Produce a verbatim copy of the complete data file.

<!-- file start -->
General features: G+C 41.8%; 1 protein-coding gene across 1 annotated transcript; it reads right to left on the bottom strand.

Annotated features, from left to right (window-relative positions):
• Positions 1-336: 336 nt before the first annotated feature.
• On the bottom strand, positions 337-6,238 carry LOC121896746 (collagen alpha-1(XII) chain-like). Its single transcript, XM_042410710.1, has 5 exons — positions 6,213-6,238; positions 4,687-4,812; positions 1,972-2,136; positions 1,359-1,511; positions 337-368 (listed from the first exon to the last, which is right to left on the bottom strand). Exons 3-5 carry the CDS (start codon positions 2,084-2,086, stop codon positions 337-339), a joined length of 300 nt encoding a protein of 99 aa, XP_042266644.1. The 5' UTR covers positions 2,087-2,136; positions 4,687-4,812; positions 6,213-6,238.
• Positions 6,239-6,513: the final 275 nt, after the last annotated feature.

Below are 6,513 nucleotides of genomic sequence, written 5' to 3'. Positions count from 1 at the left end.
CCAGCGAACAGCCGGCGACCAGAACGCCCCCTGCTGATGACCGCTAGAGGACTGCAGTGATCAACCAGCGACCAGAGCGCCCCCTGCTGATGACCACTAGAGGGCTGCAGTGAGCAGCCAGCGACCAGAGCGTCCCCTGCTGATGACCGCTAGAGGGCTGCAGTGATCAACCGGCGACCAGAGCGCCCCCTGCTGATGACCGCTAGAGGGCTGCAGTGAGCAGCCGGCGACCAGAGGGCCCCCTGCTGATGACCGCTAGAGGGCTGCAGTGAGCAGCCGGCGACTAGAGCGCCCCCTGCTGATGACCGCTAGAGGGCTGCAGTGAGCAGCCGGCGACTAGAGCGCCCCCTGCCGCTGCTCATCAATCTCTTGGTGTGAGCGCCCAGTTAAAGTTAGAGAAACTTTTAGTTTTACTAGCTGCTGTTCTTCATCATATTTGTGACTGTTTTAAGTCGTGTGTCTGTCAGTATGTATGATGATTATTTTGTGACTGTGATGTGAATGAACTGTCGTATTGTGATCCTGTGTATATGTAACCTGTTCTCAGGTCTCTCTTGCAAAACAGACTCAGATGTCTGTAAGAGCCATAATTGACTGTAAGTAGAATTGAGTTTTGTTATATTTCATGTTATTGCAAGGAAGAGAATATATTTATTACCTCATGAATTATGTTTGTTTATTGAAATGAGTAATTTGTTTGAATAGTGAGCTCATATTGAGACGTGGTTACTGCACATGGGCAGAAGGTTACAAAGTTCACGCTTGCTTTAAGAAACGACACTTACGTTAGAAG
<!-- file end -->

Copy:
General features: G+C 41.8%; 1 protein-coding gene across 1 annotated transcript; it reads right to left on the bottom strand.

Annotated features, from left to right (window-relative positions):
• Positions 1-336: 336 nt before the first annotated feature.
• On the bottom strand, positions 337-6,238 carry LOC121896746 (collagen alpha-1(XII) chain-like). Its single transcript, XM_042410710.1, has 5 exons — positions 6,213-6,238; positions 4,687-4,812; positions 1,972-2,136; positions 1,359-1,511; positions 337-368 (listed from the first exon to the last, which is right to left on the bottom strand). Exons 3-5 carry the CDS (start codon positions 2,084-2,086, stop codon positions 337-339), a joined length of 300 nt encoding a protein of 99 aa, XP_042266644.1. The 5' UTR covers positions 2,087-2,136; positions 4,687-4,812; positions 6,213-6,238.
• Positions 6,239-6,513: the final 275 nt, after the last annotated feature.

Below are 6,513 nucleotides of genomic sequence, written 5' to 3'. Positions count from 1 at the left end.
CCAGCGAACAGCCGGCGACCAGAACGCCCCCTGCTGATGACCGCTAGAGGACTGCAGTGATCAACCAGCGACCAGAGCGCCCCCTGCTGATGACCACTAGAGGGCTGCAGTGAGCAGCCAGCGACCAGAGCGTCCCCTGCTGATGACCGCTAGAGGGCTGCAGTGATCAACCGGCGACCAGAGCGCCCCCTGCTGATGACCGCTAGAGGGCTGCAGTGAGCAGCCGGCGACCAGAGGGCCCCCTGCTGATGACCGCTAGAGGGCTGCAGTGAGCAGCCGGCGACTAGAGCGCCCCCTGCTGATGACCGCTAGAGGGCTGCAGTGAGCAGCCGGCGACTAGAGCGCCCCCTGCCGCTGCTCATCAATCTCTTGGTGTGAGCGCCCAGTTAAAGTTAGAGAAACTTTTAGTTTTACTAGCTGCTGTTCTTCATCATATTTGTGACTGTTTTAAGTCGTGTGTCTGTCAGTATGTATGATGATTATTTTGTGACTGTGATGTGAATGAACTGTCGTATTGTGATCCTGTGTATATGTAACCTGTTCTCAGGTCTCTCTTGCAAAACAGACTCAGATGTCTGTAAGAGCCATAATTGACTGTAAGTAGAATTGAGTTTTGTTATATTTCATGTTATTGCAAGGAAGAGAATATATTTATTACCTCATGAATTATGTTTGTTTATTGAAATGAGTAATTTGTTTGAATAGTGAGCTCATATTGAGACGTGGTTACTGCACATGGGCAGAAGGTTACAAAGTTCACGCTTGCTTTAAGAAACGACACTTACGTTAGAAG